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D. Seidel, L.S. Gray, G. Heron; The Minimum Blur Threshold for Accommodation in Emmetropia and Myopia . Invest. Ophthalmol. Vis. Sci. 2003;44(13):2726.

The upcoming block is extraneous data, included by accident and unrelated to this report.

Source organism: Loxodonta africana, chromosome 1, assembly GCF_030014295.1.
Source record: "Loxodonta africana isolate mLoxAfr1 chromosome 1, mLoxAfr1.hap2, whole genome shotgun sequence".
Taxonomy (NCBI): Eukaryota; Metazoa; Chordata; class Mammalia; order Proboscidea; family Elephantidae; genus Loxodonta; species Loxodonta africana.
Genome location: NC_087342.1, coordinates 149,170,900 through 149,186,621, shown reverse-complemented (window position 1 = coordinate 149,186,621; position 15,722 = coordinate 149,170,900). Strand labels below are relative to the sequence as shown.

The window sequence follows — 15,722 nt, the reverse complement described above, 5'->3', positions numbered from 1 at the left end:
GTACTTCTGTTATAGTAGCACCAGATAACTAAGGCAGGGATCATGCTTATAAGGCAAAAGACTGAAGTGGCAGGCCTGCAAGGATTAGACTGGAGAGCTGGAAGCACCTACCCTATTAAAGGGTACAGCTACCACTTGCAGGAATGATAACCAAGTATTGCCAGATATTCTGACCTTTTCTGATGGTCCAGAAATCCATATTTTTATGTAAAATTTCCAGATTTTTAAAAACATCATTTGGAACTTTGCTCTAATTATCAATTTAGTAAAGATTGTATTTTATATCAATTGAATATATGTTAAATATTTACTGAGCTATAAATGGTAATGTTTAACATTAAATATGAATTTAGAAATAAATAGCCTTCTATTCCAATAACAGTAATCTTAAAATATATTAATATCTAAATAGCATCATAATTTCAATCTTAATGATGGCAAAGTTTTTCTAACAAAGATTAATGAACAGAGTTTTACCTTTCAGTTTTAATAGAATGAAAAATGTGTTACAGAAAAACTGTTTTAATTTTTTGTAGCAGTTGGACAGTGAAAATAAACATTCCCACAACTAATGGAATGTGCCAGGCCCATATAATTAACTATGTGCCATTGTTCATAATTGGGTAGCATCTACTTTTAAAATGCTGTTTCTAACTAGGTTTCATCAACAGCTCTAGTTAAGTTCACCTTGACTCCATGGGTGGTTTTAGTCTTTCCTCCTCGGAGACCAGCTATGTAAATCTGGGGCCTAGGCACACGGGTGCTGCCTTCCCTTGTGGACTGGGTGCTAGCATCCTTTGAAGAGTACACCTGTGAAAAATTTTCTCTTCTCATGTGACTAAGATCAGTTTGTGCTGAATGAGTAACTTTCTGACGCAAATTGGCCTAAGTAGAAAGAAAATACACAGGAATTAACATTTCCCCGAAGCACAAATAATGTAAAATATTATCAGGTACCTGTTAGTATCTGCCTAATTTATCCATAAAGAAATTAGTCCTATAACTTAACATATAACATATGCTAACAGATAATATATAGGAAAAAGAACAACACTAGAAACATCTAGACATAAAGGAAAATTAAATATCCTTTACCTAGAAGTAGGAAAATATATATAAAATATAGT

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Purpose: The objective blur threshold for an accommodation response is smaller (~0.1 D) than the ocular depth of focus (~0.3D). It has been reported that the subjective blur threshold is significantly reduced in myopia. The aim of this experiment is to compare the objective blur threshold for accommodation in emmetropia and myopia. Methods: 5 emmetropic and 7 myopic subjects took part with informed consent in this study. The emmetropes (mean age: 22.2 ± 5.3 years) had a mean refractive error of 0.18 D (range -0.12 to +0.37 D) whilst the myopic group (mean age: 21.9 ± 4.2 years) had refractive errors ranging from -0.75 to -5.00 D with a mean of -2.55 D. Accommodation was recorded continuously using a specially modified Canon R1 optometer. Pupil diameter was monitored concurrently to ensure that pupil size was always >4 mm. The stimulus consisted of a backlit high contrast Maltese cross target mounted on an XY plotter, which oscillated sinusoidally at a frequency of 0.6 Hz. This was viewed in a Badal system (+3 D) with auxiliary lens to incorporate the subject’s refractive error. The amplitude of the oscillations was varied randomly between 0D and 0.4D in 0.1D steps. For each trial 10 continuous measures of accommodation of 10 s duration were obtained and a mean power spectrum calculated. A response to the stimulus was defined as a statistically significant increase in power at the driving frequency compared to the power obtained from the stationary target. Results: 1. All emmetropic subjects produced significant responses to stimuli ≥ 0.1 D. 2. Early - onset myopes produced significant responses to stimuli ≥ 0.1 D. 3. Late-onset myopes responded to stimuli ≥ 0.3 D. Conclusions: 1. The objective blur threshold for an accommodation response is significantly greater in late-onset myopes compared with emmetropes and early-onset myopes. 2. This suggests that decreases in subjective blur sensitivity, previously reported in myopia, are paralleled by increases in the blur detection threshold of the accommodation controller. 3. These increases in the objective blur threshold might explain much of the accommodative dysfunction in late-onset myopia.
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